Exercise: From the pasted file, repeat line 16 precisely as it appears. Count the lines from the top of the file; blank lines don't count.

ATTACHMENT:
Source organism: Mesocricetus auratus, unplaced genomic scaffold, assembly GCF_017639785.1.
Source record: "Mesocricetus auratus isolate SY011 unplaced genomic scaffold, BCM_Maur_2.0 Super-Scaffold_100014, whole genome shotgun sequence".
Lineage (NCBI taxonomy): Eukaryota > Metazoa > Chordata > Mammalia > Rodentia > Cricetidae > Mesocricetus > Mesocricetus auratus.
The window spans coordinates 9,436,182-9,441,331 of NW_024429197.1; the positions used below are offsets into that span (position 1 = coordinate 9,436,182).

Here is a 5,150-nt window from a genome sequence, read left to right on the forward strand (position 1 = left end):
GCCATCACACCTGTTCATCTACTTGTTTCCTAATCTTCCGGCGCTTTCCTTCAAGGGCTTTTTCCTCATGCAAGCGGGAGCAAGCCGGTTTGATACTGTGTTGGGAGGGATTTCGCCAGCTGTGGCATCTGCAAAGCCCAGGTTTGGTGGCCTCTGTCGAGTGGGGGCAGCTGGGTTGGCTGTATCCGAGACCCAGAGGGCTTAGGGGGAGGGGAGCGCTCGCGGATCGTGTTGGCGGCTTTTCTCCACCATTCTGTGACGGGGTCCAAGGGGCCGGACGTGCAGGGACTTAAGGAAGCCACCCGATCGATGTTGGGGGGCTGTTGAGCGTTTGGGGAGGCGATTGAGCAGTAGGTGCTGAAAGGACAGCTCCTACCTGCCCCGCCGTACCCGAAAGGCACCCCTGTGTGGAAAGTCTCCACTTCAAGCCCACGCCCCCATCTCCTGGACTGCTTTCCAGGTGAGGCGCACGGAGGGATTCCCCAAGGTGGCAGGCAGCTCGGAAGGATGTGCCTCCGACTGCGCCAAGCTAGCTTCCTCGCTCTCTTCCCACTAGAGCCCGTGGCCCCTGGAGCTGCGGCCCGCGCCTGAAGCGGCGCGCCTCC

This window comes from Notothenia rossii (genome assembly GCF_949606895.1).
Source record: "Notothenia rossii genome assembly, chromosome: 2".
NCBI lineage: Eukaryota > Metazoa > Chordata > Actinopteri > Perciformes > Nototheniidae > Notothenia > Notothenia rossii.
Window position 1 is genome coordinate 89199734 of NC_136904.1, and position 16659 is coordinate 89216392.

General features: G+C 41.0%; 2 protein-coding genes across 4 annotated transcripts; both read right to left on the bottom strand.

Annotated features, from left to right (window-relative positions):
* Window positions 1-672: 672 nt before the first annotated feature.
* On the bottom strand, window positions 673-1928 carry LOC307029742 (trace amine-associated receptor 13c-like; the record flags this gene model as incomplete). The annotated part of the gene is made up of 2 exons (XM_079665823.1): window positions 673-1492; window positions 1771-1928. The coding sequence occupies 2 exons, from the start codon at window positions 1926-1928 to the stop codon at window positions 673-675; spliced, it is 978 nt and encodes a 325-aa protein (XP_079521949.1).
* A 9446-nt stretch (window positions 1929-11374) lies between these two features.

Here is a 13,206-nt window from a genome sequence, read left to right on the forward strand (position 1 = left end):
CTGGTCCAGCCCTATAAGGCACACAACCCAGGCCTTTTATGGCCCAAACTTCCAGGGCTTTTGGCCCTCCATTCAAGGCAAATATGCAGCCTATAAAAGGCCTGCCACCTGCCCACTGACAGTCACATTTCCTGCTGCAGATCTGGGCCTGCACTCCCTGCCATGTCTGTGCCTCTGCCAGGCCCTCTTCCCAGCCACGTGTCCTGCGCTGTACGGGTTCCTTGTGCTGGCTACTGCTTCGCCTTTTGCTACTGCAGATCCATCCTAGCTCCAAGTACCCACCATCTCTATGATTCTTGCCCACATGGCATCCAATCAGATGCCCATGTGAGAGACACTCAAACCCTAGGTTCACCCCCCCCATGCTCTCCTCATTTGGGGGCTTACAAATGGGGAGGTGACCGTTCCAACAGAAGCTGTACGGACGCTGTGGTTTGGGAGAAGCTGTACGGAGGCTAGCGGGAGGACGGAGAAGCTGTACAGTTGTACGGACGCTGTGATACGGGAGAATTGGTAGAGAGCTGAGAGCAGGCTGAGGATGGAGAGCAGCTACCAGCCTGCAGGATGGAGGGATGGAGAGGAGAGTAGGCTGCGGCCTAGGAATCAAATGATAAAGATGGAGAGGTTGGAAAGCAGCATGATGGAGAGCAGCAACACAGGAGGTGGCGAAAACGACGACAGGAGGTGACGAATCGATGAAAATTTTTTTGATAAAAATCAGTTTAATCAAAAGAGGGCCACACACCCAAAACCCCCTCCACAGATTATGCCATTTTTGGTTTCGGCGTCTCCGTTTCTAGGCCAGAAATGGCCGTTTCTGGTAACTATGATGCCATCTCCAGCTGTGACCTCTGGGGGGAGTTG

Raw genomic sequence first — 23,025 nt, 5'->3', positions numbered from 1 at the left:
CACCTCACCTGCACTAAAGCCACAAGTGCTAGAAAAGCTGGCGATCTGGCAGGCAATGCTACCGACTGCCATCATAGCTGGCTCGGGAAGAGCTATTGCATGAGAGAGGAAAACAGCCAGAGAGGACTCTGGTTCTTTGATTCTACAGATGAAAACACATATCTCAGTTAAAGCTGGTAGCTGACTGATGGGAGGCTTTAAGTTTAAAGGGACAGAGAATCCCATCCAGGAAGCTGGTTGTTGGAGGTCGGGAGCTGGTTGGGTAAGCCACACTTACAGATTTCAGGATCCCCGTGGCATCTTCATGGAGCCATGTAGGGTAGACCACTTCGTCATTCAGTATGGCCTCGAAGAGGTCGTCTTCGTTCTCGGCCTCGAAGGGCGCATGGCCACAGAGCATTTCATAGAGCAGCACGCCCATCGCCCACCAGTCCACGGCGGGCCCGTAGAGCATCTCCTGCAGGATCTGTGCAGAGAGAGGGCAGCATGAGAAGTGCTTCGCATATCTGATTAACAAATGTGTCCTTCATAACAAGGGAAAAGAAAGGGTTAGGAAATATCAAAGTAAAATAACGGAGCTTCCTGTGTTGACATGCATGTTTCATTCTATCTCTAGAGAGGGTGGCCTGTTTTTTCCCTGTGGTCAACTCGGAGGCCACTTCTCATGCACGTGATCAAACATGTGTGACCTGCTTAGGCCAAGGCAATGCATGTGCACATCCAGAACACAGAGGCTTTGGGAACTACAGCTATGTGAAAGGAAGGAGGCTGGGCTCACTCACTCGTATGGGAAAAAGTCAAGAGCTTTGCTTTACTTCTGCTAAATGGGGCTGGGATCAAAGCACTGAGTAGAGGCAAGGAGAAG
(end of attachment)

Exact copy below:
Here is a 13,206-nt window from a genome sequence, read left to right on the forward strand (position 1 = left end):